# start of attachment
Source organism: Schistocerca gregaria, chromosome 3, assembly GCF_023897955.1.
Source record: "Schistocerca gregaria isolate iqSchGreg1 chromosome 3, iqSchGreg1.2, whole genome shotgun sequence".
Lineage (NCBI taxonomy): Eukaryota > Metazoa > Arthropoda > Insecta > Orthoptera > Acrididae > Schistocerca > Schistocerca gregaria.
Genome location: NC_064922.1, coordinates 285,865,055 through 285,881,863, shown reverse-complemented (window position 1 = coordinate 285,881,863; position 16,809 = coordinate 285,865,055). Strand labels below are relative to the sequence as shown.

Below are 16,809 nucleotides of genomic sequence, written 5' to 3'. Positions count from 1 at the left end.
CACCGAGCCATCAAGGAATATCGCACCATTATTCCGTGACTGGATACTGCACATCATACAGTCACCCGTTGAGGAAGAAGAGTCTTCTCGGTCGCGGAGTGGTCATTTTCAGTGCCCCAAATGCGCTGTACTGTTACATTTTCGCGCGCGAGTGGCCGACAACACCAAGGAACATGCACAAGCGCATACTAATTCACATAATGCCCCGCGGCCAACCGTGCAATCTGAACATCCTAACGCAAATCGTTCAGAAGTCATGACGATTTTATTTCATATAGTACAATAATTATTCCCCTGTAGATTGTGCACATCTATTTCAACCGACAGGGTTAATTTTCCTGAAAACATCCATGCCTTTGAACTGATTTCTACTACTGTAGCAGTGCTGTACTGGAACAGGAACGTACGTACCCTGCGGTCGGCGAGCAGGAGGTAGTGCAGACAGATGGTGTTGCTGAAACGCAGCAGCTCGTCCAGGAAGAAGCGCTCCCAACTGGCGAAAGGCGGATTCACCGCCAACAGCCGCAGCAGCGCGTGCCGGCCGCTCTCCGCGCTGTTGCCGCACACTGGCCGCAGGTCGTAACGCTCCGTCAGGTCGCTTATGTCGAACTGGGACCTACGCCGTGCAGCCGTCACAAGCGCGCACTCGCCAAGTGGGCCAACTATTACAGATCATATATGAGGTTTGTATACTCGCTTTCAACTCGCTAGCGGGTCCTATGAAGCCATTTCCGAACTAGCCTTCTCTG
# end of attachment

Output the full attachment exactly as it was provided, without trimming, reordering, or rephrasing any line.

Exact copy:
Source organism: Schistocerca gregaria, chromosome 3, assembly GCF_023897955.1.
Source record: "Schistocerca gregaria isolate iqSchGreg1 chromosome 3, iqSchGreg1.2, whole genome shotgun sequence".
Lineage (NCBI taxonomy): Eukaryota > Metazoa > Arthropoda > Insecta > Orthoptera > Acrididae > Schistocerca > Schistocerca gregaria.
Genome location: NC_064922.1, coordinates 285,865,055 through 285,881,863, shown reverse-complemented (window position 1 = coordinate 285,881,863; position 16,809 = coordinate 285,865,055). Strand labels below are relative to the sequence as shown.

Below are 16,809 nucleotides of genomic sequence, written 5' to 3'. Positions count from 1 at the left end.
CACCGAGCCATCAAGGAATATCGCACCATTATTCCGTGACTGGATACTGCACATCATACAGTCACCCGTTGAGGAAGAAGAGTCTTCTCGGTCGCGGAGTGGTCATTTTCAGTGCCCCAAATGCGCTGTACTGTTACATTTTCGCGCGCGAGTGGCCGACAACACCAAGGAACATGCACAAGCGCATACTAATTCACATAATGCCCCGCGGCCAACCGTGCAATCTGAACATCCTAACGCAAATCGTTCAGAAGTCATGACGATTTTATTTCATATAGTACAATAATTATTCCCCTGTAGATTGTGCACATCTATTTCAACCGACAGGGTTAATTTTCCTGAAAACATCCATGCCTTTGAACTGATTTCTACTACTGTAGCAGTGCTGTACTGGAACAGGAACGTACGTACCCTGCGGTCGGCGAGCAGGAGGTAGTGCAGACAGATGGTGTTGCTGAAACGCAGCAGCTCGTCCAGGAAGAAGCGCTCCCAACTGGCGAAAGGCGGATTCACCGCCAACAGCCGCAGCAGCGCGTGCCGGCCGCTCTCCGCGCTGTTGCCGCACACTGGCCGCAGGTCGTAACGCTCCGTCAGGTCGCTTATGTCGAACTGGGACCTACGCCGTGCAGCCGTCACAAGCGCGCACTCGCCAAGTGGGCCAACTATTACAGATCATATATGAGGTTTGTATACTCGCTTTCAACTCGCTAGCGGGTCCTATGAAGCCATTTCCGAACTAGCCTTCTCTG